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How do you tell parents to expect less from their children?

A recent article on the upcoming Common Core assessments that will be administered in 39 states this spring (2015) predicts that student scores will suffer. The writer cites the experiences of Kentucky and New York, where the new testing took place this past Fall (2014), two very different places and two very different results. The difference? Continue reading “How do you tell parents to expect less from their children?”

Paper Cup Probabilities…

This is my first entry in #MTBoS30 Today I asked my 10th grade geometry class three questions (review time!)
1. What is the probability of rolling a one (using a regular six-sided cube)?
2. If you flipped a coin, would you expect it to come up heads?
3. What is the probability that a paper cup tossed in the air will land on its side?

The ensuing discussion involved certainty. First question:
1Ss: one out of six
Several other students chimed in in agreement.
Me: who can tell me how you can be so sure?
2 Ss: because the cube has six sides, and the sides are numbered one, two, three, four, (she is ticking off on her fingers; other students were nodding in agreement and telling her what to say) five, six, and there is only one side with one!
This class is usually not this involved. I think it had to do with the fact that they really KNEW this! (Confidence is a wonderful thing!)

Second question (key word here”” “expect”)
1 Ss: yes, well, no, (???) it could be heads or tails. I mean, you could expect a heads or a tails.
Me: why can’t you expect just heads?
1 Ss: because it’s 50%. (At this point, other students begin chiming in:
“Yeah, it’s 1/2!” “A coin has two sides” and similar statements.) The question wasn’t a straightforward question about a probability fraction, so I think that caused them to not feel as confident with the answer, until one student decoded it. Think: lemmings!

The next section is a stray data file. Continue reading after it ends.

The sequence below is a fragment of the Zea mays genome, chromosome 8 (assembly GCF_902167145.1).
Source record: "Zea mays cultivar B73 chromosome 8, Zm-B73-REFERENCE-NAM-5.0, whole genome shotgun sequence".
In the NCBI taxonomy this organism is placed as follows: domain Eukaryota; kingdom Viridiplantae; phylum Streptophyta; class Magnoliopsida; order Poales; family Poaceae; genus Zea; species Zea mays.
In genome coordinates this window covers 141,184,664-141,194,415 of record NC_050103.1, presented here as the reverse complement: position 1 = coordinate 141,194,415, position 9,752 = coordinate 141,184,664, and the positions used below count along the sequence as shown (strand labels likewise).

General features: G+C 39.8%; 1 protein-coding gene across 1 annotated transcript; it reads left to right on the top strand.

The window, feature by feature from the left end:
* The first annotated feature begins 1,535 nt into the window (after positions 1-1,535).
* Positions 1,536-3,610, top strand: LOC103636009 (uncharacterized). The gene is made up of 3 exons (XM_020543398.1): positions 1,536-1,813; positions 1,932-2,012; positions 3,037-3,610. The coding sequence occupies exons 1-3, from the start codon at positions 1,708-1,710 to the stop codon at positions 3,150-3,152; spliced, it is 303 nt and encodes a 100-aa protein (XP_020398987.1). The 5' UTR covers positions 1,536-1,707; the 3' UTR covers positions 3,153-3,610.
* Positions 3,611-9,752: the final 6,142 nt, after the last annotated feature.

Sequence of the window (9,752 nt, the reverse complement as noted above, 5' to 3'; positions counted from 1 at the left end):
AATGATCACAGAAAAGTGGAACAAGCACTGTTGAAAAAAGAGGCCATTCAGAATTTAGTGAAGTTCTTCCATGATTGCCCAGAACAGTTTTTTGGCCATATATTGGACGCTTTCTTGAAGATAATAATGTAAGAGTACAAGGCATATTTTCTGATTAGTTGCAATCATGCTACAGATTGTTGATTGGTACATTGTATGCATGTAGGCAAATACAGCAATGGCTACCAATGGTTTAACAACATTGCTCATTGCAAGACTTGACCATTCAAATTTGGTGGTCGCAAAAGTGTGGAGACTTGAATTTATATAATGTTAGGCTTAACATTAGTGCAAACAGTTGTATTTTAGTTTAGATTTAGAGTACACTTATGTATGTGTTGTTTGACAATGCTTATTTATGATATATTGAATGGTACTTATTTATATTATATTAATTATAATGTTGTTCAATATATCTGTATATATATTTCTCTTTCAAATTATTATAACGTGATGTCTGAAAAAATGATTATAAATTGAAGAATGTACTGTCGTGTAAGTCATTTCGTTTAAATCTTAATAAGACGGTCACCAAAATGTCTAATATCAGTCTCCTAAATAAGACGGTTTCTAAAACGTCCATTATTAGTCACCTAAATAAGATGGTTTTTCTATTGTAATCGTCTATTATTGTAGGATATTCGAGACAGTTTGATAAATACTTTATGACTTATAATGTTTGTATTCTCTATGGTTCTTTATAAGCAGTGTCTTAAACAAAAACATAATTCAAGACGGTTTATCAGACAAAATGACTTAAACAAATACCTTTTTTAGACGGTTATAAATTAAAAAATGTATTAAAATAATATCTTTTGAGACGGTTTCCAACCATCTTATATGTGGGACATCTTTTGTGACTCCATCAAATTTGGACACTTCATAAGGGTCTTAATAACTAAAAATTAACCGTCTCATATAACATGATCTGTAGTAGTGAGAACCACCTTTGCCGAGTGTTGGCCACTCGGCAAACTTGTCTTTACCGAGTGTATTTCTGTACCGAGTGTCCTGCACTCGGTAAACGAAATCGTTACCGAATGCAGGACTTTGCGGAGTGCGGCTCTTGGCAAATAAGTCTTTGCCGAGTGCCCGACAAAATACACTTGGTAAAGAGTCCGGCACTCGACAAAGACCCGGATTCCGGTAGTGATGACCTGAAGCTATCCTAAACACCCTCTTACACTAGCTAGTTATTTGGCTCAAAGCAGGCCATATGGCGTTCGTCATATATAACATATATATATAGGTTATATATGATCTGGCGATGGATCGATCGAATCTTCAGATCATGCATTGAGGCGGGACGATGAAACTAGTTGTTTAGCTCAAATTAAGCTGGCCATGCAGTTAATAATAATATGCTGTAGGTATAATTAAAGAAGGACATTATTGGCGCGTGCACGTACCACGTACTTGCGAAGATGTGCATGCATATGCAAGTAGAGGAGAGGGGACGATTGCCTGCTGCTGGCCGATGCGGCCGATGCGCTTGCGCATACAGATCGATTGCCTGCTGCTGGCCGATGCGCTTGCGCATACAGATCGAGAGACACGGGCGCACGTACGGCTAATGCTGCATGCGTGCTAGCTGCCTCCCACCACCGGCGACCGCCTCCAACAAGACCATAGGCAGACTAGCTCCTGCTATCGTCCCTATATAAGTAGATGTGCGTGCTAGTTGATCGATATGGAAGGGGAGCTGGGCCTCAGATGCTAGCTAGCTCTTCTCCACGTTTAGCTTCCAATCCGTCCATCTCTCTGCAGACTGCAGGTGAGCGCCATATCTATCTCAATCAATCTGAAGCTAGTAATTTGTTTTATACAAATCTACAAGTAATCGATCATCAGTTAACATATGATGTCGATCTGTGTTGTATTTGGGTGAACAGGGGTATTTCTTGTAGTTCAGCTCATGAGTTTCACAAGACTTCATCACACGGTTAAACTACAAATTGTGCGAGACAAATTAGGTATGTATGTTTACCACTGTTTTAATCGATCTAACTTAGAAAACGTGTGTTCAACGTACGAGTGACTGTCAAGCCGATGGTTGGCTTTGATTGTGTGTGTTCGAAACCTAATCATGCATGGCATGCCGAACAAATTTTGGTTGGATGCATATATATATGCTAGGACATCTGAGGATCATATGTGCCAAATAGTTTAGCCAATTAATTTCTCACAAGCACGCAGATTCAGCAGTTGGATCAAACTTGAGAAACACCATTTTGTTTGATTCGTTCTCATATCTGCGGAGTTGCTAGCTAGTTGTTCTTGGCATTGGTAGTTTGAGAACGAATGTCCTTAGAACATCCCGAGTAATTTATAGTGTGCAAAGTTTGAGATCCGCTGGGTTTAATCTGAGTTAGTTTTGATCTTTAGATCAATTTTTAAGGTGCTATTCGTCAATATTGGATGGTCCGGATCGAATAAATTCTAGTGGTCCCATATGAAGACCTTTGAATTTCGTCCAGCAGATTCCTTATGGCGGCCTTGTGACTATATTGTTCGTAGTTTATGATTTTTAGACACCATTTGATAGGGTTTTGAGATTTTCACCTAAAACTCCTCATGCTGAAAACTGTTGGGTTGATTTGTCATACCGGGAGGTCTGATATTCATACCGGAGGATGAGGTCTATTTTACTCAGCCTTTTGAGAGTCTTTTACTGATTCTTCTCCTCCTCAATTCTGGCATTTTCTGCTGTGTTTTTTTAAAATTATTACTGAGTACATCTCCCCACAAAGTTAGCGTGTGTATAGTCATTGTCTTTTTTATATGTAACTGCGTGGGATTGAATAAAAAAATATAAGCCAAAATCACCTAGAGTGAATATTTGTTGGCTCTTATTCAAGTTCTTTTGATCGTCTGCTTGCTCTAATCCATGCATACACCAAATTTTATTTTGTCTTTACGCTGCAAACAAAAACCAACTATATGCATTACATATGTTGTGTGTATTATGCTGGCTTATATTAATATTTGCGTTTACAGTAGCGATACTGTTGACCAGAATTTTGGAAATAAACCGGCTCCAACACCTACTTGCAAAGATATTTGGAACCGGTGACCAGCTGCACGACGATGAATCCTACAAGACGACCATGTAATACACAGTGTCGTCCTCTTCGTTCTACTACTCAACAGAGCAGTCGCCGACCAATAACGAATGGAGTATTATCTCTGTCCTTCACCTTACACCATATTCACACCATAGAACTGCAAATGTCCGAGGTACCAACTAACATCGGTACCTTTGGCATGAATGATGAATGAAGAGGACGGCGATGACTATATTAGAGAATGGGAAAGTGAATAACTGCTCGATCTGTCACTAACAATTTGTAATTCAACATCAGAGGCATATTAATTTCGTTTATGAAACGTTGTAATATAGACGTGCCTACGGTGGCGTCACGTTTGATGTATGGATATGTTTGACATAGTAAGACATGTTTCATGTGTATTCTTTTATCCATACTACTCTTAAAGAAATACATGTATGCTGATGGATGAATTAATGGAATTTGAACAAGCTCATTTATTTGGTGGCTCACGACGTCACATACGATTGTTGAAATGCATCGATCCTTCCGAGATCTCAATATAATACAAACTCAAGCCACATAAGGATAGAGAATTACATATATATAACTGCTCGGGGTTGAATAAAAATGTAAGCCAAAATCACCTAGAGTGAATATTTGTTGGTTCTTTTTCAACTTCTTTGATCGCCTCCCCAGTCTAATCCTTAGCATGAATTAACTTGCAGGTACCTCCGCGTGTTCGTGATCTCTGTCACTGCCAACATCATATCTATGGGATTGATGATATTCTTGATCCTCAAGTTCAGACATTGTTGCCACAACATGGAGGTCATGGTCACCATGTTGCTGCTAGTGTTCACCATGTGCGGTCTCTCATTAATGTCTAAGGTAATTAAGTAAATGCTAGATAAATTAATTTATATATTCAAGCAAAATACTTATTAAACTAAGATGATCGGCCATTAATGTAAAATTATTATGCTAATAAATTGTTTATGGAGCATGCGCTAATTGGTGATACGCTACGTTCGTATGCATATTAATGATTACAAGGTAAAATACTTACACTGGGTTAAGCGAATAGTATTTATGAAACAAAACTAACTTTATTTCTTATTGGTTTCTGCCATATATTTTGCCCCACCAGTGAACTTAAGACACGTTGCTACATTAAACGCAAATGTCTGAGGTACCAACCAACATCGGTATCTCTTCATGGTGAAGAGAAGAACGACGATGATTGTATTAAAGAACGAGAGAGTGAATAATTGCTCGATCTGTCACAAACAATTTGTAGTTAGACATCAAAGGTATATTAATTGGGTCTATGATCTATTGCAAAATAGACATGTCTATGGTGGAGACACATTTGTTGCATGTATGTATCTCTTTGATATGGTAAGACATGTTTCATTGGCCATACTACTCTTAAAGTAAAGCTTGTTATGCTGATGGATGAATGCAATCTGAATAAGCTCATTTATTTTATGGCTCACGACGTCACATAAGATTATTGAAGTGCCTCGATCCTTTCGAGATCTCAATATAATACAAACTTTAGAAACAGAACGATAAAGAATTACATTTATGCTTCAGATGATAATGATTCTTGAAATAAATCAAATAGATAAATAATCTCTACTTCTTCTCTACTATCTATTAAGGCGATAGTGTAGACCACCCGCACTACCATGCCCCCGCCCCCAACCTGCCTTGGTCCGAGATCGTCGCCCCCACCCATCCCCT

It was the third question that really threw them. I held up one of those small cups, like you find in a bathroom cup dispenser. I asked them to tell me what they thought the probability would be of the cup landing on its side when tossed. The guesses ranged from 1/2 to 340/500. As we looked at the cup, the guesses got more specific. Several students noticed that the cup had a top, a bottom, and a side. The reasoning followed that there should be a 1/3 chance of landing on its side. At this point there was quite a bit of agreement. This seemed very logical (and if the strongest kids in the class said so, it must be right! Lemmings, I’m telling ya!) Multiple students jumped on the bandwagon and agreed. (No one talked about surface ratios – I figured we could tackle that later!) Then I gave each student a paper cup and asked them to create 20 trials each. I deliberately refrained from telling them instructions for tossing the cup. I just walked around and watched. Some kids tossed (across the room!), some kids tossed on their desks. Some dropped the cups on the floor. I heard disappointment as Ss complained, “it’s landing on its side every time,” how do you make it land on its top?” “There is something wrong with this cup!”